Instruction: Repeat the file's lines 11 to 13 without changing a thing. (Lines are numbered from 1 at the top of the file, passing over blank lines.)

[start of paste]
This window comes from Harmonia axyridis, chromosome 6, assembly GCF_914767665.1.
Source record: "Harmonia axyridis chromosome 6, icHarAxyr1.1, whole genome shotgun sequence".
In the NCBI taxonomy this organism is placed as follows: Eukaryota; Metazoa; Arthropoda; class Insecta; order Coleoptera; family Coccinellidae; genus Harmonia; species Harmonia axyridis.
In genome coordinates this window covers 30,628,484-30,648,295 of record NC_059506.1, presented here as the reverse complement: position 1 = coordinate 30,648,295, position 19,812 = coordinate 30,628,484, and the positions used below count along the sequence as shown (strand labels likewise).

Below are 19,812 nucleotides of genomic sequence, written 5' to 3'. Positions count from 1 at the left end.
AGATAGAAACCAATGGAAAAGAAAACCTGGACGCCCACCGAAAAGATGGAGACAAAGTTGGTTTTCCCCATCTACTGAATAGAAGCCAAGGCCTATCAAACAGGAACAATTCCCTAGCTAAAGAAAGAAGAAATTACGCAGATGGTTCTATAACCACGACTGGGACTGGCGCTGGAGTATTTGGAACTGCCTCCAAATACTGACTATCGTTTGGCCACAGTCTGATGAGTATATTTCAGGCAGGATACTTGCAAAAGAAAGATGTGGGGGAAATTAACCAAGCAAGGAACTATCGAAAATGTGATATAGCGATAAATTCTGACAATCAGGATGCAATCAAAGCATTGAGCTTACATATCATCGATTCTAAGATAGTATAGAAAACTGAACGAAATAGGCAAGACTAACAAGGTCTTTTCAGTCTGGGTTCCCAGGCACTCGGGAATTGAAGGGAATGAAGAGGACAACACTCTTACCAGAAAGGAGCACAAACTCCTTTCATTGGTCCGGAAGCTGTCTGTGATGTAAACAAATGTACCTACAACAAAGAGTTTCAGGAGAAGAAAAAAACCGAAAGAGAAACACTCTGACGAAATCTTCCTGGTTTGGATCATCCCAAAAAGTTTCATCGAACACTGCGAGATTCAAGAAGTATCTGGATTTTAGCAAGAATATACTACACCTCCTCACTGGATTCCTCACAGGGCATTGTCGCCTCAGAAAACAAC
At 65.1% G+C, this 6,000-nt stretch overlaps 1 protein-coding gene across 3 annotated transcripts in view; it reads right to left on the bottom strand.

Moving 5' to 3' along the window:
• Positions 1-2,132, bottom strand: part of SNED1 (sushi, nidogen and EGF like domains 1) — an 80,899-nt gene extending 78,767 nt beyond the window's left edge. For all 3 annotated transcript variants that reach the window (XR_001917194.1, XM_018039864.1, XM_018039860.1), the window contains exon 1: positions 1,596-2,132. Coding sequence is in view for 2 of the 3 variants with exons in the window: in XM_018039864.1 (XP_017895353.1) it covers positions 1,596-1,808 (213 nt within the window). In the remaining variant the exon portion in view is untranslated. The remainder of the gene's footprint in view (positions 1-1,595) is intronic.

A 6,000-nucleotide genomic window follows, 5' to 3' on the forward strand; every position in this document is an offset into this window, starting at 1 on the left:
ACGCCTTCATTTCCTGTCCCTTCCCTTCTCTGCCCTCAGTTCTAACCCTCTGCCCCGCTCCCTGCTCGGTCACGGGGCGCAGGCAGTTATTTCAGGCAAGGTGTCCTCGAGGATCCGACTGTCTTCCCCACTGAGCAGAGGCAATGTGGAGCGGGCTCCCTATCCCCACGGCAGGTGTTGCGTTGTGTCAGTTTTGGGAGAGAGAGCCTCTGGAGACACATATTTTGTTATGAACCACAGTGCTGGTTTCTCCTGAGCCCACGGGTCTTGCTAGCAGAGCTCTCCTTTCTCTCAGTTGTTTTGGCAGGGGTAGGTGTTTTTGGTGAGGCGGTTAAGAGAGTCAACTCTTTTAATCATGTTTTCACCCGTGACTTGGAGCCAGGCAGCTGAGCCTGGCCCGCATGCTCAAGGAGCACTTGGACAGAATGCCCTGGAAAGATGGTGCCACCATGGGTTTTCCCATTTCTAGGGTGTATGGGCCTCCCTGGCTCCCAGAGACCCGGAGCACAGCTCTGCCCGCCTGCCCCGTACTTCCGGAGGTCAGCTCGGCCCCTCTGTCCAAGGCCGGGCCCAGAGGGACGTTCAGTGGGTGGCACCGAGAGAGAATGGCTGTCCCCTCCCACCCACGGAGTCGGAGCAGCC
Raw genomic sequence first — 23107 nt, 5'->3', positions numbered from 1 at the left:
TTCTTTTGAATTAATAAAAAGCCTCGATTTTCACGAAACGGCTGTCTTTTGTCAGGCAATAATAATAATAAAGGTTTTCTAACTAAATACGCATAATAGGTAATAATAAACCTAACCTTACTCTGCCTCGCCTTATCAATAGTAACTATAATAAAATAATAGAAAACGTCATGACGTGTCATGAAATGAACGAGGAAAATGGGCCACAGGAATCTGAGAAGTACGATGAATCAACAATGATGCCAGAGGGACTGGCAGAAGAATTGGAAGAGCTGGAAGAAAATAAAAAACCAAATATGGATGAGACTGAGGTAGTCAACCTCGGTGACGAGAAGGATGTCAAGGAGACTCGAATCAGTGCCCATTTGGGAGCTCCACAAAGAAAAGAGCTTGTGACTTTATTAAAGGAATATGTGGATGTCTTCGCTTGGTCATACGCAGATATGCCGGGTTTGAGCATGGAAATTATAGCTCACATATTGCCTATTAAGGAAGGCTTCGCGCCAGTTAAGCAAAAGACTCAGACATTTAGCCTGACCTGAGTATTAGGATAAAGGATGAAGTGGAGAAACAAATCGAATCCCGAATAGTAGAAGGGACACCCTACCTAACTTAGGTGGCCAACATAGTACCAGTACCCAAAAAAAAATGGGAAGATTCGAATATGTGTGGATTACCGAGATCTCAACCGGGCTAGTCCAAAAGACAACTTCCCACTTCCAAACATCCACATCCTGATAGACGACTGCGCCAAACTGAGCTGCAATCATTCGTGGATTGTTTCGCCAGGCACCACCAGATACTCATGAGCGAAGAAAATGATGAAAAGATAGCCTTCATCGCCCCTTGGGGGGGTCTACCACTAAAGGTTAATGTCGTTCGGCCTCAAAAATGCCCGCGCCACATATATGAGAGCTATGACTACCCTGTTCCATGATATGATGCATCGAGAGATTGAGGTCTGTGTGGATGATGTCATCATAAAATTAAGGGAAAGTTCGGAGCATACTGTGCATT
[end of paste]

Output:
ACGCCTTCATTTCCTGTCCCTTCCCTTCTCTGCCCTCAGTTCTAACCCTCTGCCCCGCTCCCTGCTCGGTCACGGGGCGCAGGCAGTTATTTCAGGCAAGGTGTCCTCGAGGATCCGACTGTCTTCCCCACTGAGCAGAGGCAATGTGGAGCGGGCTCCCTATCCCCACGGCAGGTGTTGCGTTGTGTCAGTTTTGGGAGAGAGAGCCTCTGGAGACACATATTTTGTTATGAACCACAGTGCTGGTTTCTCCTGAGCCCACGGGTCTTGCTAGCAGAGCTCTCCTTTCTCTCAGTTGTTTTGGCAGGGGTAGGTGTTTTTGGTGAGGCGGTTAAGAGAGTCAACTCTTTTAATCATGTTTTCACCCGTGACTTGGAGCCAGGCAGCTGAGCCTGGCCCGCATGCTCAAGGAGCACTTGGACAGAATGCCCTGGAAAGATGGTGCCACCATGGGTTTTCCCATTTCTAGGGTGTATGGGCCTCCCTGGCTCCCAGAGACCCGGAGCACAGCTCTGCCCGCCTGCCCCGTACTTCCGGAGGTCAGCTCGGCCCCTCTGTCCAAGGCCGGGCCCAGAGGGACGTTCAGTGGGTGGCACCGAGAGAGAATGGCTGTCCCCTCCCACCCACGGAGTCGGAGCAGCC
Raw genomic sequence first — 23107 nt, 5'->3', positions numbered from 1 at the left:
TTCTTTTGAATTAATAAAAAGCCTCGATTTTCACGAAACGGCTGTCTTTTGTCAGGCAATAATAATAATAAAGGTTTTCTAACTAAATACGCATAATAGGTAATAATAAACCTAACCTTACTCTGCCTCGCCTTATCAATAGTAACTATAATAAAATAATAGAAAACGTCATGACGTGTCATGAAATGAACGAGGAAAATGGGCCACAGGAATCTGAGAAGTACGATGAATCAACAATGATGCCAGAGGGACTGGCAGAAGAATTGGAAGAGCTGGAAGAAAATAAAAAACCAAATATGGATGAGACTGAGGTAGTCAACCTCGGTGACGAGAAGGATGTCAAGGAGACTCGAATCAGTGCCCATTTGGGAGCTCCACAAAGAAAAGAGCTTGTGACTTTATTAAAGGAATATGTGGATGTCTTCGCTTGGTCATACGCAGATATGCCGGGTTTGAGCATGGAAATTATAGCTCACATATTGCCTATTAAGGAAGGCTTCGCGCCAGTTAAGCAAAAGACTCAGACATTTAGCCTGACCTGAGTATTAGGATAAAGGATGAAGTGGAGAAACAAATCGAATCCCGAATAGTAGAAGGGACACCCTACCTAACTTAGGTGGCCAACATAGTACCAGTACCCAAAAAAAAATGGGAAGATTCGAATATGTGTGGATTACCGAGATCTCAACCGGGCTAGTCCAAAAGACAACTTCCCACTTCCAAACATCCACATCCTGATAGACGACTGCGCCAAACTGAGCTGCAATCATTCGTGGATTGTTTCGCCAGGCACCACCAGATACTCATGAGCGAAGAAAATGATGAAAAGATAGCCTTCATCGCCCCTTGGGGGGGTCTACCACTAAAGGTTAATGTCGTTCGGCCTCAAAAATGCCCGCGCCACATATATGAGAGCTATGACTACCCTGTTCCATGATATGATGCATCGAGAGATTGAGGTCTGTGTGGATGATGTCATCATAAAATTAAGGGAAAGTTCGGAGCATACTGTGCATT